Learn About the Law
Get help with your legal needs
PEOPLE of the State of Michigan, Plaintiff-Appellee, v. Lowell Gene ADKINS, Defendant-Appellant.
Defendant pleaded guilty of attempting or preparing to commit child sexually abusive activity, MCL 750.145c(2); and using a computer or the Internet to attempt to commit child sexually abusive activity, MCL 750.145d(1)(a) and (2)(f), after initiating a sexually explicit Internet dialogue with, and arranging to meet, an undercover police officer posing as a 14-year-old boy. The trial court sentenced defendant to concurrent prison terms of one to 20 years for each conviction, and this Court granted defendant's delayed application for leave to appeal. We affirm.
Defendant challenges the trial court's denial of his motion to withdraw his guilty plea and argues that the court erred when it ruled that MCL 750.145c(2) applies to his admitted conduct. “In reviewing the adequacy of the factual basis for a plea, this Court examines whether the factfinder could properly convict on the facts elicited from the defendant at the plea proceeding.” People v. Hogan, 225 Mich.App. 431, 433, 571 N.W.2d 737 (1997) (internal quotation omitted). “When first made after sentencing, a motion to withdraw a guilty plea is addressed to the sound discretion of the trial court, and the trial court's decision will not be disturbed unless there is a clear abuse of discretion resulting in a miscarriage of justice.” People v. Ovalle, 222 Mich.App. 463, 465, 564 N.W.2d 147 (1997). To the extent this issue involves an underlying question of statutory construction, “[w]hether conduct falls within the statutory scope of a criminal statute is a question of law that is reviewed de novo on appeal.” People v. Rutledge, 250 Mich.App. 1, 4, 645 N.W.2d 333 (2002). The construction of statutory language is governed by the following principles:
Our primary task in construing a statute is to discern and give effect to the intent of the Legislature. The words contained in a statute provide us with the most reliable evidence of the Legislature's intent. In ascertaining legislative intent, this Court gives effect to every word, phrase, and clause in the statute. We must consider both the plain meaning of the critical words or phrases as well as their placement and purpose in the statutory scheme. This Court must avoid a construction that would render any part of a statute surplusage or nugatory. The statutory language must be read and understood in its grammatical context, unless it is clear that something different was intended. If the wording or language of a statute is unambiguous, the Legislature is deemed to have intended the meaning clearly expressed, and we must enforce the statute as written. A necessary corollary of these principles is that a court may read nothing into an unambiguous statute that is not within the manifest intent of the Legislature as derived from the words of the statute itself. [People v. Hill, 269 Mich.App. 505, 514-515, 715 N.W.2d 301 (2006) (citations and internal quotations omitted).]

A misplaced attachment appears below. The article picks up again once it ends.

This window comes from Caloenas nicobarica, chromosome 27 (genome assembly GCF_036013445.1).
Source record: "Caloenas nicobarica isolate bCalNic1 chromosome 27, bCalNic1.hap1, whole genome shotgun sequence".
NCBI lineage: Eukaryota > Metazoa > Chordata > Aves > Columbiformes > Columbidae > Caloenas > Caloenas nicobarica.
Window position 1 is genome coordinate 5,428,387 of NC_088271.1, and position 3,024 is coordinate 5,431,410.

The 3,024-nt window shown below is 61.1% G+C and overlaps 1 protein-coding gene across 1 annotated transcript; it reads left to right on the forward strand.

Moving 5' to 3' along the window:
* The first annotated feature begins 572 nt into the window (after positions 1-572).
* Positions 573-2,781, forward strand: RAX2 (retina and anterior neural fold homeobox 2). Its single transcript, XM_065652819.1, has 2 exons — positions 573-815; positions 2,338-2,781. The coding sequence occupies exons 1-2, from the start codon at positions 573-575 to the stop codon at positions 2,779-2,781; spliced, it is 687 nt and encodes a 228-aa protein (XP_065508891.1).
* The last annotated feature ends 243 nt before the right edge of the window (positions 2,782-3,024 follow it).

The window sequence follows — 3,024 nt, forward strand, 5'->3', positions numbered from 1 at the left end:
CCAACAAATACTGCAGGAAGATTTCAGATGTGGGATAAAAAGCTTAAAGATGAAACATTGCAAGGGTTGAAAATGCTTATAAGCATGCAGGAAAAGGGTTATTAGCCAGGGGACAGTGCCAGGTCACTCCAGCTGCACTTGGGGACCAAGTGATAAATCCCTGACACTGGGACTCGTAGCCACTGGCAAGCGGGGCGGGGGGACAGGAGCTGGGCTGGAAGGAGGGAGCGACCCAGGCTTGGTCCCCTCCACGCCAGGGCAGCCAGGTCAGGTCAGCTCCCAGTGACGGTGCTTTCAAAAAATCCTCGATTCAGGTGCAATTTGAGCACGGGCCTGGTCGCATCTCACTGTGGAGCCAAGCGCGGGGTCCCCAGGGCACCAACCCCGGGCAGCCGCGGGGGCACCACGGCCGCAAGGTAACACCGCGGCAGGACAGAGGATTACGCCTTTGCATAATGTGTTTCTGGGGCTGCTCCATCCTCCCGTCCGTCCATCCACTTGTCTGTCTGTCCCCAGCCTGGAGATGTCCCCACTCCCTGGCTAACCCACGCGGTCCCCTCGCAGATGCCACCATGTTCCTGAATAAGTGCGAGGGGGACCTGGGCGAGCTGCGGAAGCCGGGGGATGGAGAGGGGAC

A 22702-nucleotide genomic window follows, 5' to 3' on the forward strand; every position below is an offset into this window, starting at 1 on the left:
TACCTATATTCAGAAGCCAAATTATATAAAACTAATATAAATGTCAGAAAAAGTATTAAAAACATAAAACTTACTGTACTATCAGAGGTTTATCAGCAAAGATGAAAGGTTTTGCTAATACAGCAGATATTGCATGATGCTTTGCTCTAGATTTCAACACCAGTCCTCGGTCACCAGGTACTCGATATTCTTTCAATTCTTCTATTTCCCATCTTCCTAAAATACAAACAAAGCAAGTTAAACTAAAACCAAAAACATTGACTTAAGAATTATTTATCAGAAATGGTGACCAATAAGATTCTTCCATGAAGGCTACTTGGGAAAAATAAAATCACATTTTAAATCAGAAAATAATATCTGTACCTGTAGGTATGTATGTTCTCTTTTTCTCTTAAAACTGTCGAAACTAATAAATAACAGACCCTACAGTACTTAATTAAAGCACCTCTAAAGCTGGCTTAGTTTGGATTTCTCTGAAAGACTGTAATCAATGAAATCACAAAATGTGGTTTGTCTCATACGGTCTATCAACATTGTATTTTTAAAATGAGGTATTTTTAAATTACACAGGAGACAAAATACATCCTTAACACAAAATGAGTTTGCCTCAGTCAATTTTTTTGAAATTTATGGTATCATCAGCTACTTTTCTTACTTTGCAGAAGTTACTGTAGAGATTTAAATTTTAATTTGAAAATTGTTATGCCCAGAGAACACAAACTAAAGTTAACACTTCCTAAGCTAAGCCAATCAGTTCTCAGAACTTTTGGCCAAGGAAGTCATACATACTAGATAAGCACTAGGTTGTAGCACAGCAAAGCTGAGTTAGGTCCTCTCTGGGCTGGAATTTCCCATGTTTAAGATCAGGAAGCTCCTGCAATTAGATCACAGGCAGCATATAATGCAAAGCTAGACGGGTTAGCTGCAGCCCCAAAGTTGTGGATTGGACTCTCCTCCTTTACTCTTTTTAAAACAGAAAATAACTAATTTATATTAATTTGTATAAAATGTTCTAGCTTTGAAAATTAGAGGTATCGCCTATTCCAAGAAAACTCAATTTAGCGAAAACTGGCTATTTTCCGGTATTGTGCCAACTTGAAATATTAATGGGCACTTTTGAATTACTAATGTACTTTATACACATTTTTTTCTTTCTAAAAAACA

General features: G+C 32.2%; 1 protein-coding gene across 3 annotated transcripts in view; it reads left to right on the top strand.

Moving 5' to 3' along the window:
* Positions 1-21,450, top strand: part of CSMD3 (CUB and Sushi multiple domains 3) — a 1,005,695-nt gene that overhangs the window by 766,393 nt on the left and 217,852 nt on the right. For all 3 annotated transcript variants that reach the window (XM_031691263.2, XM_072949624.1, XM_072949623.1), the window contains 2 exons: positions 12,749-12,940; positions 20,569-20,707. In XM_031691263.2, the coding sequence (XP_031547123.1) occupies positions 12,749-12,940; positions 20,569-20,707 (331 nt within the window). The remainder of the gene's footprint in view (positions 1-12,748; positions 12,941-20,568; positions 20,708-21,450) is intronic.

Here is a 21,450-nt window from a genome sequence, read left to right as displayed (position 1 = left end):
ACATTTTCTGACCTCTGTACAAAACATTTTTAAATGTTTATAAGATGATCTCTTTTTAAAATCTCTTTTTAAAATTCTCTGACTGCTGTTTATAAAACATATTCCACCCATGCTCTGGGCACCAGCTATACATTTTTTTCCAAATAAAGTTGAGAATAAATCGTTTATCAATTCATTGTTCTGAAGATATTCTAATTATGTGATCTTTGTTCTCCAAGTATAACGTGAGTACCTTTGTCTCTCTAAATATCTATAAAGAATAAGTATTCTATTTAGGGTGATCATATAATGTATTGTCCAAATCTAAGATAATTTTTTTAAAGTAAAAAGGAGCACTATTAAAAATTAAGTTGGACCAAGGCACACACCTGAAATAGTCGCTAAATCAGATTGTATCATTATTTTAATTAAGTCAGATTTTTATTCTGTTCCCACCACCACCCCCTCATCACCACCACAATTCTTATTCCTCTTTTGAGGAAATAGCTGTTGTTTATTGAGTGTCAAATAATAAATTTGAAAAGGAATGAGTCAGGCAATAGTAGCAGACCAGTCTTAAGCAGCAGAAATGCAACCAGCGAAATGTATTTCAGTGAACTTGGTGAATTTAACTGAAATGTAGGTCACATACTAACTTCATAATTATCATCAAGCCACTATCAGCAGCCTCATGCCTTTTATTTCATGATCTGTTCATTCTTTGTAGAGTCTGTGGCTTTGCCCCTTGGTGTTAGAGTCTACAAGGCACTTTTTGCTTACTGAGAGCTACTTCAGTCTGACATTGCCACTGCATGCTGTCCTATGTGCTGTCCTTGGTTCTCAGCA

In 2002, at the time of the charged crimes and the guilty plea hearing, MCL 750.145c(2) provided as follows:
A person who persuades, induces, entices, coerces, causes, or knowingly allows a child to engage in a child sexually abusive activity for the purpose of producing any child sexually abusive material, or a person who arranges for, produces, makes, or finances, or a person who attempts or prepares or conspires to arrange for, produce, make, or finance any child sexually abusive activity or child sexually abusive material is guilty of a felony, punishable by imprisonment for not more than 20 years, or a fine of not more than $100,000.00, or both, if that person knows, has reason to know, or should reasonably be expected to know that the child is a child, or that person has not taken reasonable precautions to determine the age of the child. [Emphasis added.]
Relevant to the analysis in this case, § 145c defines “child sexually abusive activity” as “a child engaging in a listed sexual act.” 1 Section 145c further defines “child” as an unemancipated “person who is less than 18 years of age,” 2 and provides that a “listed sexual act” “means sexual intercourse, erotic fondling, sadomasochistic abuse, masturbation, passive sexual involvement, sexual excitement, or erotic nudity.” 3